* Fujitsu aims to cut exposure to chips, focus on IT
* Fujitsu also in final talks to sell small plant to ON Semi
* Fujitsu chip business had $3.18 bln in sales in 2013/14
(Adds background on Mie plant, Japan chip sector,)
By Reiji Murai
TOKYO, July 18 Fujitsu Ltd plans to
transfer its main Mie semiconductor plant in central Japan to a
joint venture it will set up with Taiwan's United
Microelectronics Corp, sources familiar with the
matter said on Friday.
Fujitsu has sought to cut its exposure to semiconductors,
aiming like several other Japanese electronics conglomerates to
shed money-losing operations and focus on core businesses with
better prospects for growth and profits.
UMC for its part is seeking access to Japan's market and
technology, especially the flourishing auto sector, one of the
Fujitsu is initially expected to hold 70 percent of the new
Mie chip venture while UMC will hold the remaining 30 percent,
although Fujitsu will steadily reduce its stake thereafter, the
sources said. They did not give financial details for the deal.
The Nikkei business daily, which first reported the UMC
deal, said Fujitsu is also in final stages of talks to sell
another smaller chip plant, which makes microcontrollers for
cars, to ON Semiconductor Corp.
A Fujitsu spokeswoman said nothing had been decided on the
matter. UMC and ON Semiconductor declined to comment.
Fujitsu's semiconductor division, which operates the two
plants, posted sales of 321.6 billion yen ($3.18 billion) in the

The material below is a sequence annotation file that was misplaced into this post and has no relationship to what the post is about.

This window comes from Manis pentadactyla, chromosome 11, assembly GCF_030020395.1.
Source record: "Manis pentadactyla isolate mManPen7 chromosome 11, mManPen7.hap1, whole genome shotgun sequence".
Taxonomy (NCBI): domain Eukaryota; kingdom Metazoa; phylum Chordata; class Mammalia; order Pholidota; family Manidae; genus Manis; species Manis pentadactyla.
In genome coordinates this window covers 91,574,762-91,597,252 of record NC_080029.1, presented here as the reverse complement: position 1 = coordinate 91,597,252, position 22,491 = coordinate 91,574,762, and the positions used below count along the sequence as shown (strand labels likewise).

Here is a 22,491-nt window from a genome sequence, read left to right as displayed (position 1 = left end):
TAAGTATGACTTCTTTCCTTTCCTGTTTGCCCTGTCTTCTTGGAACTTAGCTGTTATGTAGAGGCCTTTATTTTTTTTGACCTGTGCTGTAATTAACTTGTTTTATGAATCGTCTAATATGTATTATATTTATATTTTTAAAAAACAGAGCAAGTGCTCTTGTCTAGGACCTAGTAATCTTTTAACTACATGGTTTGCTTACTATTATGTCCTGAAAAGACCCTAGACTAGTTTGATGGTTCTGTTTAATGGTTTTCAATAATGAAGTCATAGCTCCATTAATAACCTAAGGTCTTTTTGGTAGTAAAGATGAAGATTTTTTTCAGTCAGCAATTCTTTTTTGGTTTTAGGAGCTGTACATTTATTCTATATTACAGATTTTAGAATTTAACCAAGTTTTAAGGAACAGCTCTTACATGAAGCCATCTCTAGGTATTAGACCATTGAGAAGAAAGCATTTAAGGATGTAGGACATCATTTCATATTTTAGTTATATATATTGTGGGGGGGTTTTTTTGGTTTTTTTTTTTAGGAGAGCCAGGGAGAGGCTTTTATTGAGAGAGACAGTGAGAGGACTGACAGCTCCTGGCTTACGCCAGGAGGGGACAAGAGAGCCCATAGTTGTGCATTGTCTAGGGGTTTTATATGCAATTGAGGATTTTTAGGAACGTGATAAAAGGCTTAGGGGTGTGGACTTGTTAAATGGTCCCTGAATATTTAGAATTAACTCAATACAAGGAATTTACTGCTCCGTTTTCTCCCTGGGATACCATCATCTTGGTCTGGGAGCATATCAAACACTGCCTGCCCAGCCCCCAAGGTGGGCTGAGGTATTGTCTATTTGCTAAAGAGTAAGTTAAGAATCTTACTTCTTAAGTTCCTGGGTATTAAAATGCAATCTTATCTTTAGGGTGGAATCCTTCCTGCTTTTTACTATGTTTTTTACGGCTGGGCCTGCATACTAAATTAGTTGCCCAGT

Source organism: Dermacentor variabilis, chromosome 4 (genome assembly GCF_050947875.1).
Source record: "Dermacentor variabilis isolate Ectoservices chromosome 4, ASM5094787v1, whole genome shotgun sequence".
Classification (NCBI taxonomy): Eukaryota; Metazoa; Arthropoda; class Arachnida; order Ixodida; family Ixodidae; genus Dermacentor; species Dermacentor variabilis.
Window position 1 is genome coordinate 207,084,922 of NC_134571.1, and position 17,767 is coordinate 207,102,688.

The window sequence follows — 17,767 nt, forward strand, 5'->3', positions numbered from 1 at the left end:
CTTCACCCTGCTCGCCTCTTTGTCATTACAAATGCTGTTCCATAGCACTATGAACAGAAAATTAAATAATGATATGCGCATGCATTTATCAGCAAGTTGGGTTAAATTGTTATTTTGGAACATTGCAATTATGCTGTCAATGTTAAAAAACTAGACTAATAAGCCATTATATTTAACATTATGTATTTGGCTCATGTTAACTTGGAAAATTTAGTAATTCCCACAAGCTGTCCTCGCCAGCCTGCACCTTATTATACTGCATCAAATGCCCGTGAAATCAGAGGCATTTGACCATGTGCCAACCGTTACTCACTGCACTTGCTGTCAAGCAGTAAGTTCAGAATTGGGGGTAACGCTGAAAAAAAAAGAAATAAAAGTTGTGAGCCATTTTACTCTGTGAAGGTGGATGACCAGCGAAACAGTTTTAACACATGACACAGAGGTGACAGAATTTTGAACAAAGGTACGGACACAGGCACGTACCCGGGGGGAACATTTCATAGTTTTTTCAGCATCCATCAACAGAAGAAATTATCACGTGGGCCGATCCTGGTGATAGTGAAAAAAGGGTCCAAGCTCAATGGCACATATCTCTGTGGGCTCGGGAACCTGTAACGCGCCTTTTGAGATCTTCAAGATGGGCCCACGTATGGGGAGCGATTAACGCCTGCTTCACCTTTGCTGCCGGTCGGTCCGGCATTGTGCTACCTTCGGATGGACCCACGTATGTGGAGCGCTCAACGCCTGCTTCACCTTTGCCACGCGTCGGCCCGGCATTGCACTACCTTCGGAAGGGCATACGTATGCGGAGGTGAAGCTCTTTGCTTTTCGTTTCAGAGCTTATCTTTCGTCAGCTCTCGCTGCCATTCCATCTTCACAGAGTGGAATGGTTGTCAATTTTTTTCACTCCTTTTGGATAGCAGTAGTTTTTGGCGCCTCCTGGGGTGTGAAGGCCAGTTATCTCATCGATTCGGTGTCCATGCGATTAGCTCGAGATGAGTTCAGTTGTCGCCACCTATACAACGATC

year ended in March and a book value of 41.3 billion yen.
The Mie plant is making image sensors for Sony Corp
for use in smartphones, digital cameras and other electronic
gadgets, although Sony is expanding its own production of the
sensor chips with the recent purchase of a separate chip plant
in northern Japan from Renesas Electronics Corp.
Fujitsu had been in negotiations with Taiwan Semiconductor
Manufacturing Co Ltd on a possible deal for the Mie
plant, although its CEO said last year that Fujitsu had also
opened discussions with other companies.
Fujitsu, which has been focusing its efforts into global IT
services including cloud computing, is also planning to combine
its system chip design operations with Panasonic Corp
in a joint business.
Fujitsu's shares were up 1.2 percent at 777 yen in early
trade on Friday, compared with a 1.4 percent drop in Tokyo's
benchmark Nikkei average.
Several Japanese companies have sold off or reduced their
exposure to semiconductor operations in recent years.
Panasonic Corp transferred three domestic chip
plants to a joint venture majority owned by Israeli foundry
TowerJazz Semiconductor Ltd, while the Renesas deal
with Sony was part of a restructuring drive to focus on the auto
Elpida Memory, which had consolidated the PC memory chip
operations of Japan's big electronics companies, was bought by
Micron Technology Inc after it filed for bankruptcy.
As Fujitsu distances itself from the semiconductor business,
that will leave only a handful of major chipmakers - Toshiba
Corp, Sony and Renesas - in an industry that just a few
decades ago was dominated by the Japanese.
($1 = 101.2200 Japanese Yen)
(Additional reporting by Michael Gold in Taipei, Ran Kim in
Tokyo; Editing by Edmund Klamann and Stephen Coates)